Child Passenger Safety Week September 23 – 29, 2018


Marketing Manager

September 23rd – 29th has been designated as Child Passenger Safety Week by the National Highway Traffic Safety Administration (NHTSA). According to NHTSA, car crashes are the leading cause of death for children ages 1 through 13 and many times, injuries and deaths can be prevented by proper use of car seats/booster seats and seat belts.

To help prevent injuries, NHTSA is focusing on education on car seat/booster seat selection, direction, location, installation, and harnessing as outlined in the sections below. They have designated Saturday, September 29th as National Seat Check Saturday. More details can be obtained here.

Car Seat/Booster Seat Selection:

  • If purchasing a used car seat or booster seat, never use one that has been involved in a moderate/severe crash.
  • Be sure that no labels are missing from the car seat.
  • Note that car seats do expire – be sure that the car seat you are purchasing has not expired and you replace car seats that may have already expired.
  • Be sure that the car seat is appropriate for your child’s age, height, weight, and developmental level. Click here for help determining the proper type of car seat for your child.
  • Register your car seat with the manufacturer so you are notified of any recalls.


  • Be sure that your car seat is facing in the correct direction according to child’s age, height, weight, and development.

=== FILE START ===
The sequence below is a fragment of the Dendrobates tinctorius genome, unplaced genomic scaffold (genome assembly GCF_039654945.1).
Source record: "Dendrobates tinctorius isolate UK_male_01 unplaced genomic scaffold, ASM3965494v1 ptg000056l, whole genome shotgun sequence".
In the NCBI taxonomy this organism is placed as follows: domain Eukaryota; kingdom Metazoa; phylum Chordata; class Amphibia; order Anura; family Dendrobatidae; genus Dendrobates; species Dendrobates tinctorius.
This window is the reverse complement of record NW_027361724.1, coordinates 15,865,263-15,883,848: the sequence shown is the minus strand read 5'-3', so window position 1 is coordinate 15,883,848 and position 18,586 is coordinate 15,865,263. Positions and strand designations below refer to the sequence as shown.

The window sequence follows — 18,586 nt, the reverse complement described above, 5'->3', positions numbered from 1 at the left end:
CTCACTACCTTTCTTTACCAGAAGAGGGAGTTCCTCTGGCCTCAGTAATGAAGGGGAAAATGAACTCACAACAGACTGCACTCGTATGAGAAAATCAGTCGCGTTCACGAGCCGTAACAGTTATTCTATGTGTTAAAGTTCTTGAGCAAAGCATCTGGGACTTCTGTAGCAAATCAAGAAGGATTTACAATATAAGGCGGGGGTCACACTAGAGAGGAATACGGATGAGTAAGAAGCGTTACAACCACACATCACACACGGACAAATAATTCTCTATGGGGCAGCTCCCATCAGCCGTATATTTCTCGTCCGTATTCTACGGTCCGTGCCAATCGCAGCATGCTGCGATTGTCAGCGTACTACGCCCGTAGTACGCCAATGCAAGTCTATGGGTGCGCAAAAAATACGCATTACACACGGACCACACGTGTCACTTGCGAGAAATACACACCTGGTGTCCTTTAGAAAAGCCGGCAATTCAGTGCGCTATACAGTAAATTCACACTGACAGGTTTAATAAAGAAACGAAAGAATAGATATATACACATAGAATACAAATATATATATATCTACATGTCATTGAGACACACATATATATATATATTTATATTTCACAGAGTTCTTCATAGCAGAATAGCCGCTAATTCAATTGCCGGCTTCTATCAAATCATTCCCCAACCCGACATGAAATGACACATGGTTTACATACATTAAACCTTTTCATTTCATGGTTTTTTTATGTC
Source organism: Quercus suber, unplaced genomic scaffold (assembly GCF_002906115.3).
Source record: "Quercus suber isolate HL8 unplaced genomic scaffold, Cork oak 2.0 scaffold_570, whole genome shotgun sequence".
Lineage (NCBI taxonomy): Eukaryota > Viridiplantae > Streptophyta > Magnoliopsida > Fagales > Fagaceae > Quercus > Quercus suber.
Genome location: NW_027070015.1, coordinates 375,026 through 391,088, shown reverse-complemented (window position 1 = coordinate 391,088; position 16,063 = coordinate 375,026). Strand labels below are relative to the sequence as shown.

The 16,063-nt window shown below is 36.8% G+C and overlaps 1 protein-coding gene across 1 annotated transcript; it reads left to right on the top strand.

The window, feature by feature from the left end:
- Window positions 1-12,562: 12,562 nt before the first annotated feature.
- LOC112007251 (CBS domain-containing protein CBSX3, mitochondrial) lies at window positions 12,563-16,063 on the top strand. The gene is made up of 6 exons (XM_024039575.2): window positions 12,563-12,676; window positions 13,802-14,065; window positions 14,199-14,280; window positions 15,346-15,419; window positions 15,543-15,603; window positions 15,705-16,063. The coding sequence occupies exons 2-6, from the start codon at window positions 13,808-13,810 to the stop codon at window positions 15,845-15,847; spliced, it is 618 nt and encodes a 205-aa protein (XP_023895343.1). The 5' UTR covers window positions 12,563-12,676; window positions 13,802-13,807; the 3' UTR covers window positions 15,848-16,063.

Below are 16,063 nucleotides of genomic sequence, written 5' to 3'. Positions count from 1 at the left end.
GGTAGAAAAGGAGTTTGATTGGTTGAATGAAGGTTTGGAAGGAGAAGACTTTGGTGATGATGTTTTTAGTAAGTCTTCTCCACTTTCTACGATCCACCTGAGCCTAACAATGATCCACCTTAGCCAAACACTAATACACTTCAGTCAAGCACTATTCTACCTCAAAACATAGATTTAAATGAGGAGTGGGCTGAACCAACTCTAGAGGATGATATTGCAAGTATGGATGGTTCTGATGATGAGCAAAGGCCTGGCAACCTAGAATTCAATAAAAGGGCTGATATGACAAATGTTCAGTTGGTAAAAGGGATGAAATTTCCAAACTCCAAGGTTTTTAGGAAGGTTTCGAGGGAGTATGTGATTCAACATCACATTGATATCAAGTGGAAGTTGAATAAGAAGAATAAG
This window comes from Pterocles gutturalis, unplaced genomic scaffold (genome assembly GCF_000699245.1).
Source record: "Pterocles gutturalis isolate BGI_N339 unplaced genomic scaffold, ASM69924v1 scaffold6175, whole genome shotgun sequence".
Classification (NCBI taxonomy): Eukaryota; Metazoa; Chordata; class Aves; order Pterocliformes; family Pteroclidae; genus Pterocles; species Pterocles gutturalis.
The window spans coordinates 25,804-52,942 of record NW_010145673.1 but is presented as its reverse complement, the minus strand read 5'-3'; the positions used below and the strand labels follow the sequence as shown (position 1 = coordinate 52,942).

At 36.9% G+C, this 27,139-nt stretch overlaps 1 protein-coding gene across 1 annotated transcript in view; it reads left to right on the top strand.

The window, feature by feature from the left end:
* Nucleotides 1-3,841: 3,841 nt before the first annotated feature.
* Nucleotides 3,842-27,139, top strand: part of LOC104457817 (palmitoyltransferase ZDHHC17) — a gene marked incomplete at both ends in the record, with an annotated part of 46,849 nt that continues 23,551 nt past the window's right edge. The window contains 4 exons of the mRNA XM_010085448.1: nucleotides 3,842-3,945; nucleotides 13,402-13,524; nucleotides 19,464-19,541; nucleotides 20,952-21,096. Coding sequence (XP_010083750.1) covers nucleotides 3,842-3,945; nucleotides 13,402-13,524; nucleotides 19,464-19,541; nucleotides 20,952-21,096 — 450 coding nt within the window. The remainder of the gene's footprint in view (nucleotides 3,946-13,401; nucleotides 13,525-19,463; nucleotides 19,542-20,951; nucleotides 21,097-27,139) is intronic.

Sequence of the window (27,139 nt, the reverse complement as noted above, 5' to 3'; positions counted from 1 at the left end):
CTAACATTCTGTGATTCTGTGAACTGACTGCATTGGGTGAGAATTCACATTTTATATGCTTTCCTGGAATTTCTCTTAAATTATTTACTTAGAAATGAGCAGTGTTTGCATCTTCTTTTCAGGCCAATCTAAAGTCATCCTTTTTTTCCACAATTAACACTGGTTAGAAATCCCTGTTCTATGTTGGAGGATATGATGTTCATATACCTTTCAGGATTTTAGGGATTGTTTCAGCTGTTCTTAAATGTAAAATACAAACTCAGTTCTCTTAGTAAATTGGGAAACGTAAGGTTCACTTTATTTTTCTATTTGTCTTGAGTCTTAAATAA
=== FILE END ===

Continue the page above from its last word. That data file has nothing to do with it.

• NHTSA suggests that children ride rear facing as long as possible, using the upper limits of their seats.
  • Children should also remain in harnessed car seats as opposed to booster seats for as long as possible according to the upper limits of their seats.


  • Know where your car’s airbags are located – a rear facing car seat should never be placed in front of an active airbag.
  • The middle seat is considered the best location for your child as it offers protection from side impact, although depending on the needs of other passengers, this may not be possible.
  • Children under 13 should be placed in the back seat as it offers better protection from head on collisions.


  • Be sure that the car seat/booster seat is installed correctly – refer to the car seat manual when installing. An estimated 46% of car seats are estimated to have been installed incorrectly (NCRUSS, 2015).
  • Car seats can be installed using lower anchors/tethers (‘u’ shaped anchors located in the vehicle), or via seat belts using the seat belt locking mechanisms. Both methods are equally safe if used correctly.
  • To have you car seats installation verified, you can have a Certified Child Passenger Safety Technician check your car seat. Please click here to find a technician near you.


  • Seat Belts need to fit properly to be effective. The lap belt must lie snugly against the upper thighs, and the shoulder belt should lie snugly against the shoulder and chest.
  • Car seat harness straps should originate at or below the child’s shoulders if rear facing. If the child is forward facing, the harness straps should originate at or above the child’s shoulder.
  • Be sure to tighten the webbing of the car seat harness after the child is in the car seat. Test to be sure it is secured properly by pinching the webbing at the shoulder – if you are able to pinch it, it is not tight enough.

Children’s lives are precious gifts. Make their safety a top priority!

Photo by IGraDesign on iStock